I walked along a greening path yesterday morning, everything bright and budding, signaling a time for renewal, but all I can think about is the image that’s been haunting me for weeks: a woman, on her way to see a man at a remote cabin, falls down in the snow, and stays there. I have no idea why, and I want desperately to find out.
This year, after writing and rewriting THE WEIGHT OF A PIANO, spring coincides with an opportunity to begin a new project. There were some demands on my desk to complete first—two anthologies of the work my WITS students produced this year, and the photo yearbooks I make for my kids—but I looked forward to that day when my to do list was done, and I could sit down with this one compelling image that I hope will become a novel.
That day was yesterday.
But that morning, as I walked, I felt myself growing anxious. My agent still hasn’t responded with her thoughts about my latest draft of TWoaP, so it’s hard to put it mentally aside. And except for this one new story image, I don’t have any sense of the next cast of characters squatters who might take up residence in my imagination for the next couple of years. What if they don’t show up? What if my agent doesn’t like my book? What if she can’t sell it? What if…
I’ve written four novels, three screenplays, dozens of children’s stories, many hundreds of essays and articles. Every time I start something, I worry about What If.
Except for one project.
When I conceived of the idea for my novel 11 STORIES, my intention was to write The Most Commercial Book Ever. My agent hadn’t yet been able to place WHISPER HOLLOW, and many of the rejections suggested—among other things—that it wasn’t commercial enough for their lists. So with a mental middle finger to the gatekeepers, I decided to give them what they wanted.
Of course, if you’ve read 11 STORIES, you know it isn’t commercial. But the screw-you spirit in which I started it served me well: very quickly, I forgot about my frustration, my intention, even the goal, and instead, I fell headlong in love with Roscoe and the tenants of his 11-story apartment building. I wrote that book quickly, in under a year, and I think I loved every moment of it.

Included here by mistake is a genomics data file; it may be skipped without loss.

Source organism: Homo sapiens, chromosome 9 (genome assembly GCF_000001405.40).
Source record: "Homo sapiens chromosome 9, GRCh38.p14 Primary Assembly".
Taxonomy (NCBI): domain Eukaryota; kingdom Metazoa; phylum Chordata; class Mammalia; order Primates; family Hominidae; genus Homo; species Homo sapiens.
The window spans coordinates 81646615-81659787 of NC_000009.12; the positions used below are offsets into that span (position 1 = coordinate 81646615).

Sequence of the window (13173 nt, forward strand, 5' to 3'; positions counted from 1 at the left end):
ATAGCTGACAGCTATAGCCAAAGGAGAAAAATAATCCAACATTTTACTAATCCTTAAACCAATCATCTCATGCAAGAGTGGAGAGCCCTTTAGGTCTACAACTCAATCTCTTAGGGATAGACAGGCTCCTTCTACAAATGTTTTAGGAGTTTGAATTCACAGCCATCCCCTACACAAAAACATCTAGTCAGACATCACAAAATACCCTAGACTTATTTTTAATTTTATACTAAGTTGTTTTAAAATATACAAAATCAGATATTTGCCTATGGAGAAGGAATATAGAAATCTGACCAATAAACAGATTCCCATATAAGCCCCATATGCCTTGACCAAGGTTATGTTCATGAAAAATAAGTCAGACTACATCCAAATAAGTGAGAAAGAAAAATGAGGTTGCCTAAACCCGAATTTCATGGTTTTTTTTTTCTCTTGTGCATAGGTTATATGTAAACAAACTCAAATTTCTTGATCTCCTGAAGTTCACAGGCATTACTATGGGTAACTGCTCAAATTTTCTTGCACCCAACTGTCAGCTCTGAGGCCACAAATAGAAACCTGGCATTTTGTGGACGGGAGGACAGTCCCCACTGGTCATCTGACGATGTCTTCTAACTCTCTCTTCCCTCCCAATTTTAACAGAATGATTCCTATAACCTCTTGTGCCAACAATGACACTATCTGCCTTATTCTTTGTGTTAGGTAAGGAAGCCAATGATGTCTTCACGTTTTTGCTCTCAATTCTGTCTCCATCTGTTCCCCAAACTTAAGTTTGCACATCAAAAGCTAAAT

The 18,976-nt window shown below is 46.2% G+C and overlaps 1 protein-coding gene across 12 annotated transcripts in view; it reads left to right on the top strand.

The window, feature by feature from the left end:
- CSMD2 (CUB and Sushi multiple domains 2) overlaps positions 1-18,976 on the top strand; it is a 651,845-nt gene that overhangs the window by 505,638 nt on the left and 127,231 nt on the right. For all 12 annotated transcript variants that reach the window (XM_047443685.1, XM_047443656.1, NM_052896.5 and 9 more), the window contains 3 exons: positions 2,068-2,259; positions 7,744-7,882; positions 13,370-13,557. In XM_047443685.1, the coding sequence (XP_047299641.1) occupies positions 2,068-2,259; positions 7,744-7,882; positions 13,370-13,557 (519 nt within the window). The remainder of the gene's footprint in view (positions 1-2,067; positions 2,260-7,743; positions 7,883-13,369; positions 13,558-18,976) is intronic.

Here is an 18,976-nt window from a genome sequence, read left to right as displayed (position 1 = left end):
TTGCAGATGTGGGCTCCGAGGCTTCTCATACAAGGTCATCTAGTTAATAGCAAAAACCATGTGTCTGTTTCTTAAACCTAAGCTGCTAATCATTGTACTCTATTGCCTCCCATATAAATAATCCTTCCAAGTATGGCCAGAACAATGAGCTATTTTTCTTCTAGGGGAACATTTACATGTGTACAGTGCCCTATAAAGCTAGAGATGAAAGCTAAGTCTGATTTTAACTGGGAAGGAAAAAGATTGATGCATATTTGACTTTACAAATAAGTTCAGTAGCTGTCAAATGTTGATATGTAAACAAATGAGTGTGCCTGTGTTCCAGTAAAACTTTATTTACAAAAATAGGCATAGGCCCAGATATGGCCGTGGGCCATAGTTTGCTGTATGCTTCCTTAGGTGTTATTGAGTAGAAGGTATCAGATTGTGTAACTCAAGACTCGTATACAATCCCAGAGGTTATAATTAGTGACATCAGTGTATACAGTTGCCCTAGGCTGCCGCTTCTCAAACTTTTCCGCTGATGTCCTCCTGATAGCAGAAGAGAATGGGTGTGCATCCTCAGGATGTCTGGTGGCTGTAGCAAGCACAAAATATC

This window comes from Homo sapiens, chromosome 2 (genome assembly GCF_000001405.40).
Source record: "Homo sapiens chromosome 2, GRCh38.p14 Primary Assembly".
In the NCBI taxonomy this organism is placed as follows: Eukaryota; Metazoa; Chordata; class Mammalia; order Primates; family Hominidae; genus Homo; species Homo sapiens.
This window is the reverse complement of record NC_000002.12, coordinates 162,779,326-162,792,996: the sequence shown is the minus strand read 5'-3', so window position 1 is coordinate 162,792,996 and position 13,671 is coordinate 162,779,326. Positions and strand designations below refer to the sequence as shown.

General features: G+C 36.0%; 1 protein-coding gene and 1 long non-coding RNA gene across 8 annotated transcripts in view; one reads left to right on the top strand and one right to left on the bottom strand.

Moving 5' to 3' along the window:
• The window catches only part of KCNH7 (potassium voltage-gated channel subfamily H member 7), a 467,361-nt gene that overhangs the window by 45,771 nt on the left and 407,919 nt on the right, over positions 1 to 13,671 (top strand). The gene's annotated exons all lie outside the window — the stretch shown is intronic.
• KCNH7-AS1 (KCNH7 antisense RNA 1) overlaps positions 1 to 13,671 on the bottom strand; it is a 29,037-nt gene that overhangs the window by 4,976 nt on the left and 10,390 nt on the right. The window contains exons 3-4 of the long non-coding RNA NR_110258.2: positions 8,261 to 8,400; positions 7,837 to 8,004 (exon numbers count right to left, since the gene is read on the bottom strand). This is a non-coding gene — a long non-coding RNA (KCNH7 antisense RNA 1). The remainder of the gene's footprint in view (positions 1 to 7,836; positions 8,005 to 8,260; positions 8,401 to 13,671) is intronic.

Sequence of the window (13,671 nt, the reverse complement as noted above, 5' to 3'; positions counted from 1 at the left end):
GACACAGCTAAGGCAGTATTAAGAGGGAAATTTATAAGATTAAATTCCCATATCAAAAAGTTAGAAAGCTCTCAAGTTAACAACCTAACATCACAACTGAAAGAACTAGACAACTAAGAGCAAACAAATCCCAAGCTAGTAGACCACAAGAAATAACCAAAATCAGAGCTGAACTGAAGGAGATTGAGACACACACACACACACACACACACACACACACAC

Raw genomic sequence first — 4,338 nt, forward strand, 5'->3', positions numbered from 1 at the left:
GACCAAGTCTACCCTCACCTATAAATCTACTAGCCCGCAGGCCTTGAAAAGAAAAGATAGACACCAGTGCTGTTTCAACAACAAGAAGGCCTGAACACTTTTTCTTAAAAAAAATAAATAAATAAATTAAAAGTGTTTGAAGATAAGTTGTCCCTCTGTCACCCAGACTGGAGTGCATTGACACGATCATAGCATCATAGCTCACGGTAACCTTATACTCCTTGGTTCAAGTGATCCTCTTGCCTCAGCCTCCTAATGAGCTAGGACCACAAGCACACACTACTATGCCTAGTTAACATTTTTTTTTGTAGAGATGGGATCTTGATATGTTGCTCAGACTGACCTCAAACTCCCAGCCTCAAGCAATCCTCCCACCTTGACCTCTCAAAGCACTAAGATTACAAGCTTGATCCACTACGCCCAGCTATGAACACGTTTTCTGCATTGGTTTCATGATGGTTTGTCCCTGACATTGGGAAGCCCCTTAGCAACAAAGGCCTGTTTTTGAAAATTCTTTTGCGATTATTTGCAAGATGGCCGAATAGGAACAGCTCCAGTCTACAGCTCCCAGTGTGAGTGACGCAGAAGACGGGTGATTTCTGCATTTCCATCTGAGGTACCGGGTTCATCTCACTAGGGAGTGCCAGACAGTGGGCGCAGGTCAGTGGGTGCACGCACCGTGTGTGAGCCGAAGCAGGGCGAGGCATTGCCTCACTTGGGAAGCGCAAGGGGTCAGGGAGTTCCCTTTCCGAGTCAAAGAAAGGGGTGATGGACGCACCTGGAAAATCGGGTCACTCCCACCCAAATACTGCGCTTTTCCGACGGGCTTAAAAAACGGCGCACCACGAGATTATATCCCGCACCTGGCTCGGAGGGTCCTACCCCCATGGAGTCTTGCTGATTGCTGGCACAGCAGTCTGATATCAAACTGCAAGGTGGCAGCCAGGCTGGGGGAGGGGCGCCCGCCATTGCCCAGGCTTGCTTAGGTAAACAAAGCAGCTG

I can’t say that of my other books. During those, I was always mindful of the outcome. The What Ifs. (Why are the What Ifs always negative?) Even with THE WEIGHT OF A PIANO, the joy of discovering and writing was largely co-opted by wanting to follow the success of WHISPER HOLLOW with a well received book.
So I didn’t write yesterday. I exploited the talents of my new Shark Rocket DeluxePro vacuum, balanced the checkbook, folded mountains of laundry, cooked, and exercised. But I was thinking all the while of how I want to write another book, starting with that first scene, and I decided that I want to write it with a screw-you attitude. I want to pretend or assume that nobody will want to read it, that it will be dark and weird and not commercial enough. And maybe that will allow me the freedom to discover what this image is about, who the woman and man are, and what their peculiar slant on the human condition is—without the burden of expectation.
I’m going to try again today. I’ll push the What Ifs aside, face the blank page as fearlessly as I can, and maybe, like falling in the snow on an early spring day, something totally unexpected will emerge.